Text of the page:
The Red-headed Woodpecker!!

On Tuesday I woke up early to try to see the Bell’s Vireo and get a picture of it.  When Evan and I went on Monday we could only hear it as it was embedded deep inside the shrubs.  With a great deal of patience and a fair amount of wood ticks, I was able to see the Bell’s Vireo several times while out by myself.  The problem, though, was that I’d only see it when it would fly from one shrub to the next.  Once inside a shrub, forget about trying to find it.  I was motivated to get a picture of this one because it is a county record.  By the way, its location is no longer a secret as Randy posted it to MOU-net tonight.

After nearly two hours of chasing the bird, all I could come up with was this butt-shot. Can you find the bird?  If you can believe it, this was a good viewing for me.IMG_4080It was a gorgeous morning even if my pants and feet were soaked from the dew of the tall grass.  I added a life bird, the Willow Flycatcher, by making the identification from its vocalization.  Sound is the best way to tell the five Empid flycatchers apart since they basically all look alike.  His “Fitz-bew!” call was very distinctive and heard often from several different birds. I wasn’t worried about Evan getting this lifer.  There appeared to be many of these birds; it’s just a matter of bringing him out there to get it.


I also couldn’t resist this shot of the Yellow Warbler.  I never tire of seeing them.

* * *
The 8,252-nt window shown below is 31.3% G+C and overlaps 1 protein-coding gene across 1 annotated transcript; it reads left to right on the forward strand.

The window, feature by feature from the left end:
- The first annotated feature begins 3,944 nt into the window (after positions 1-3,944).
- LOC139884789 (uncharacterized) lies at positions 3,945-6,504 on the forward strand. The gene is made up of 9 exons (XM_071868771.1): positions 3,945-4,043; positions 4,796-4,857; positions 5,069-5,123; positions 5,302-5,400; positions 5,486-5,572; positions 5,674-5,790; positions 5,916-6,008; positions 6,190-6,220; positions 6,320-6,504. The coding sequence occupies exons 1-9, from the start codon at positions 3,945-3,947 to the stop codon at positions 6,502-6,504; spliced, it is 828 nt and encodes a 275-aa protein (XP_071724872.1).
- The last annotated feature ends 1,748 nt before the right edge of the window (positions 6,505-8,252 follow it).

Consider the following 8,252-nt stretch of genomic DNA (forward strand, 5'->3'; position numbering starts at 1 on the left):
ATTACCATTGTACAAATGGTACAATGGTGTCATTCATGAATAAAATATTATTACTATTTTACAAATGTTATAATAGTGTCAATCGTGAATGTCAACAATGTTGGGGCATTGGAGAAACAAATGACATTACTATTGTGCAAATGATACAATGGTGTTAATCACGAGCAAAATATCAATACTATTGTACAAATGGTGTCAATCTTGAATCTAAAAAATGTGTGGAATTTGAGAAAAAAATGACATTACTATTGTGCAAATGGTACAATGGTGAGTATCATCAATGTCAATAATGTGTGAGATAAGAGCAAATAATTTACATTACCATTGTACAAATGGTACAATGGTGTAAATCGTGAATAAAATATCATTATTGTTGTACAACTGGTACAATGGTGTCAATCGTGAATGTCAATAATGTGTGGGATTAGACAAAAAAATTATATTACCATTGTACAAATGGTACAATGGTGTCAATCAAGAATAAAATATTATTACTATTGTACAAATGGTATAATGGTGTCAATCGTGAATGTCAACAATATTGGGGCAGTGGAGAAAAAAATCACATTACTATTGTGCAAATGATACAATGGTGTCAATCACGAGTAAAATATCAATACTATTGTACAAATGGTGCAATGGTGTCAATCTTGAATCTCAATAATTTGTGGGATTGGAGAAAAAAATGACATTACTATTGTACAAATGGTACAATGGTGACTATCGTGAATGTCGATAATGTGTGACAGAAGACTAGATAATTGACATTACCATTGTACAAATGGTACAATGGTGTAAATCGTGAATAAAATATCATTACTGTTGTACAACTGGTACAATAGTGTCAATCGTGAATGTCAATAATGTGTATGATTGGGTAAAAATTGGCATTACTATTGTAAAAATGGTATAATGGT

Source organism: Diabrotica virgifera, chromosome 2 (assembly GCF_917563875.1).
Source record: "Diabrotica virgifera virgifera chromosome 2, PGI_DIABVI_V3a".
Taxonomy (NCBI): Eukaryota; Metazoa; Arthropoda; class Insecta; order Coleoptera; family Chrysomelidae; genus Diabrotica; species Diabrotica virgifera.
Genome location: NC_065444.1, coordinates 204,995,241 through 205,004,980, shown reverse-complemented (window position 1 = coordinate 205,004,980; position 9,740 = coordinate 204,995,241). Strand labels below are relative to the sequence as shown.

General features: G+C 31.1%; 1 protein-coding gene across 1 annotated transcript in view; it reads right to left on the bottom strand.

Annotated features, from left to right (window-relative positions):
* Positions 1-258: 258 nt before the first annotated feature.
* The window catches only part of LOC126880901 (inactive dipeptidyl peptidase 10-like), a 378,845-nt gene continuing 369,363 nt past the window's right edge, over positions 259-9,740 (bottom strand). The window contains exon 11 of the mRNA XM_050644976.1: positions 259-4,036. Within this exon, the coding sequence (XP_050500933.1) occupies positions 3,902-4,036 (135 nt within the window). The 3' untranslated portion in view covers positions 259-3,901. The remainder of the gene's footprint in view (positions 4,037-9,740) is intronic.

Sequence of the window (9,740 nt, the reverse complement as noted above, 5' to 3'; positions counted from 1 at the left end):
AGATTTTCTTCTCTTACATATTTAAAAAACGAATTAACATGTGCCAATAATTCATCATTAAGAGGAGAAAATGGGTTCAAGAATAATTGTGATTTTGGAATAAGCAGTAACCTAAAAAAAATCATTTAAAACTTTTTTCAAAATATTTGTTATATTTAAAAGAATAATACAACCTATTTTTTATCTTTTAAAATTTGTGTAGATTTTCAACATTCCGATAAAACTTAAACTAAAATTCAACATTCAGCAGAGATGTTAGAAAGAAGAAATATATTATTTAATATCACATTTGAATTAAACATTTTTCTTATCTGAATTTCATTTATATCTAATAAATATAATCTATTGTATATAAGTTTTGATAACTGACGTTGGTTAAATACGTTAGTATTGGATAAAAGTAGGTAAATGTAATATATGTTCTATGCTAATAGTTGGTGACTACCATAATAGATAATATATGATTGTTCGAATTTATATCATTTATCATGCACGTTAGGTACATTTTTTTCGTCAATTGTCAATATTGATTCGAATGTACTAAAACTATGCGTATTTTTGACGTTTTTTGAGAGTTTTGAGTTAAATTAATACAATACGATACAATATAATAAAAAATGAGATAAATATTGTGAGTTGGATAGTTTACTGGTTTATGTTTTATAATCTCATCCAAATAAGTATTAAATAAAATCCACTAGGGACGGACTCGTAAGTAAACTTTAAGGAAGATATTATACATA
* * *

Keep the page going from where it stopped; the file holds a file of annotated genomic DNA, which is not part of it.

IMG_4083I finally gave up on the Bell’s and decided to head home.  A few days prior, Joel had told me about a Red-headed Woodpecker that he saw just a few miles from this location. This woodpecker was a major target bird for our life lists.  It has an absolutely stunning appearance.  To make it even more unique, the bird’s population is declining due to European Starlings taking over their nesting cavities.  Therefore this bird is becoming increasingly hard to find.  When we went to Blue Mounds State Park, this bird was target #2 right behind the Blue Grosbeak.  Although we hit our primary target that trip, we missed on this one.

As I drove down the road to the residence of the sighting, I didn’t think I’d see the bird. After all, that sighting was a few days ago.  But within a minute or two of being on that road, I spotted a woodpecker on a telephone pole.  I quickly pulled over to get out and look.  No bird.  I figured it just slipped to the back side of the pole.  I was right because soon the bird flew across the road and perched on top of a post only 100 feet away.  It was the Red-headed Woodpecker indeed!  To make it even better, the sun was at my back and the early morning light on the bird was incredible.  Camera time.  I hit the power button and saw the message, “Charge the battery.” You’re kidding.  I couldn’t even get one picture of this amazing bird in this perfect set-up.  All I could do was just watch through the binoculars until it disappeared into a grove a minute later.